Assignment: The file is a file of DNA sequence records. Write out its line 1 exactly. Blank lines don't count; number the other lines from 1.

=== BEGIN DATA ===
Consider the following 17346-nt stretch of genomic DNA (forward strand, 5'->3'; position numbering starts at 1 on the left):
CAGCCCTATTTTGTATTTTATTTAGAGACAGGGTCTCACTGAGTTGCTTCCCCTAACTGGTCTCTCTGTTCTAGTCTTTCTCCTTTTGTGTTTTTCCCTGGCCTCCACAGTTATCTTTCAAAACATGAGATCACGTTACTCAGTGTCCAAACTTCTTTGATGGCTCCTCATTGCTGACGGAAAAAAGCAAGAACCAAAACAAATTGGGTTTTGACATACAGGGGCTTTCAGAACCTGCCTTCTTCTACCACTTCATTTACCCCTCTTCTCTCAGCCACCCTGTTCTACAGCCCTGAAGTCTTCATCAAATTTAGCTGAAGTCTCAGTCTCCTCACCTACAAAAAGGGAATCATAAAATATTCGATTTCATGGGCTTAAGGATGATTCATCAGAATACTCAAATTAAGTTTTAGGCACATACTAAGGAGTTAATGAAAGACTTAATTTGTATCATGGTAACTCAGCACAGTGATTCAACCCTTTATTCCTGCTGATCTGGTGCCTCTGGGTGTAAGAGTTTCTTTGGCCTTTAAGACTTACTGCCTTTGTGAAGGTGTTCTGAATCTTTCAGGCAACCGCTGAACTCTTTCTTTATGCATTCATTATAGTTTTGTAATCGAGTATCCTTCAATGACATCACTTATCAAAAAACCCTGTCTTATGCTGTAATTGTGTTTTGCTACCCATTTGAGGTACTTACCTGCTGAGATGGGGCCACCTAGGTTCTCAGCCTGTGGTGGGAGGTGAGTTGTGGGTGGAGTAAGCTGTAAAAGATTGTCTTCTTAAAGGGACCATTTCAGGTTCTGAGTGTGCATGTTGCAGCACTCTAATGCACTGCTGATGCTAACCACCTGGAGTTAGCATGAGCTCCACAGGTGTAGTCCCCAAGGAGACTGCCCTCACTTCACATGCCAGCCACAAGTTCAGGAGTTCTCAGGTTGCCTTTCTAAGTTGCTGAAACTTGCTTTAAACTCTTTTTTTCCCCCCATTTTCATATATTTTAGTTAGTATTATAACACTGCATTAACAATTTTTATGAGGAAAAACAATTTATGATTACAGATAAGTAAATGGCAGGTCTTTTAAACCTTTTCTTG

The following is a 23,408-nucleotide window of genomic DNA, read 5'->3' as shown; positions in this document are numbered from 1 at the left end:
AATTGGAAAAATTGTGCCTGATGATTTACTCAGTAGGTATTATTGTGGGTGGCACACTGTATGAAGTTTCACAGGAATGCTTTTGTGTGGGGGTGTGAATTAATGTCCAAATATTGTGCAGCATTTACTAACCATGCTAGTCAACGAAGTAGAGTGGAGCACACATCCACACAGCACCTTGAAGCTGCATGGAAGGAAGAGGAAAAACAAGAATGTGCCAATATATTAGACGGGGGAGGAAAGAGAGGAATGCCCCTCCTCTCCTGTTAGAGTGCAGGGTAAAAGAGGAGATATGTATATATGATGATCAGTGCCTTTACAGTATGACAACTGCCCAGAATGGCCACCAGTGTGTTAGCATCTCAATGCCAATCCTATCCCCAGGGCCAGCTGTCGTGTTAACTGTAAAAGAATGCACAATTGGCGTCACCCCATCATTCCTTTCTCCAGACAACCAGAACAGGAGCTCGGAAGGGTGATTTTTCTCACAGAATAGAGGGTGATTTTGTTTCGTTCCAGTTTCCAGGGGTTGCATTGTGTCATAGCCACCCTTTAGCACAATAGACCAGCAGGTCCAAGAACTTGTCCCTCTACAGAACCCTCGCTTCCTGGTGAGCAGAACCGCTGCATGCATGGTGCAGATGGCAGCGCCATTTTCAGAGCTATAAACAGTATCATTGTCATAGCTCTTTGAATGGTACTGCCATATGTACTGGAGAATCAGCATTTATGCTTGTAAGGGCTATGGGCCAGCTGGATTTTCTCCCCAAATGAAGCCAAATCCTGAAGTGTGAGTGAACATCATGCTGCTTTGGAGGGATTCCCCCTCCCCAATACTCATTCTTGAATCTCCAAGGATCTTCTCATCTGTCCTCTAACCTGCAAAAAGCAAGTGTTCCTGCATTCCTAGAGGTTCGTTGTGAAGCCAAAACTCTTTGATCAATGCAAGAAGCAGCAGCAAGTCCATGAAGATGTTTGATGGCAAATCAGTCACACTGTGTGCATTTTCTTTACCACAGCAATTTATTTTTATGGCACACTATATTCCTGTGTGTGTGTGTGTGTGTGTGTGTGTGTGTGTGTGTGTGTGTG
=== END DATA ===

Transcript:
Consider the following 17346-nt stretch of genomic DNA (forward strand, 5'->3'; position numbering starts at 1 on the left):